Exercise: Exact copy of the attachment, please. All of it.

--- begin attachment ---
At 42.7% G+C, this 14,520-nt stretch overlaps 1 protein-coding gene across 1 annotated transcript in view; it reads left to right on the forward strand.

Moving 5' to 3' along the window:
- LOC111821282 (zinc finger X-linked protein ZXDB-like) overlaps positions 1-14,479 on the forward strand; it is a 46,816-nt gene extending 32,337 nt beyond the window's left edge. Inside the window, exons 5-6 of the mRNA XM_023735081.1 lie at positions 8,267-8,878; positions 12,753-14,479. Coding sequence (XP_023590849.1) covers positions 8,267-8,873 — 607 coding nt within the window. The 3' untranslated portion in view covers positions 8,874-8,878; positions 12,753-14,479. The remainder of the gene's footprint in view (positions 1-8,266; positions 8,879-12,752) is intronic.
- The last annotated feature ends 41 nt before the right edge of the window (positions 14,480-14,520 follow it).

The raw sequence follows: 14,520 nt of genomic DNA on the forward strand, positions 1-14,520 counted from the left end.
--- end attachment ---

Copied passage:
At 42.7% G+C, this 14,520-nt stretch overlaps 1 protein-coding gene across 1 annotated transcript in view; it reads left to right on the forward strand.

Moving 5' to 3' along the window:
- LOC111821282 (zinc finger X-linked protein ZXDB-like) overlaps positions 1-14,479 on the forward strand; it is a 46,816-nt gene extending 32,337 nt beyond the window's left edge. Inside the window, exons 5-6 of the mRNA XM_023735081.1 lie at positions 8,267-8,878; positions 12,753-14,479. Coding sequence (XP_023590849.1) covers positions 8,267-8,873 — 607 coding nt within the window. The 3' untranslated portion in view covers positions 8,874-8,878; positions 12,753-14,479. The remainder of the gene's footprint in view (positions 1-8,266; positions 8,879-12,752) is intronic.
- The last annotated feature ends 41 nt before the right edge of the window (positions 14,480-14,520 follow it).

The raw sequence follows: 14,520 nt of genomic DNA on the forward strand, positions 1-14,520 counted from the left end.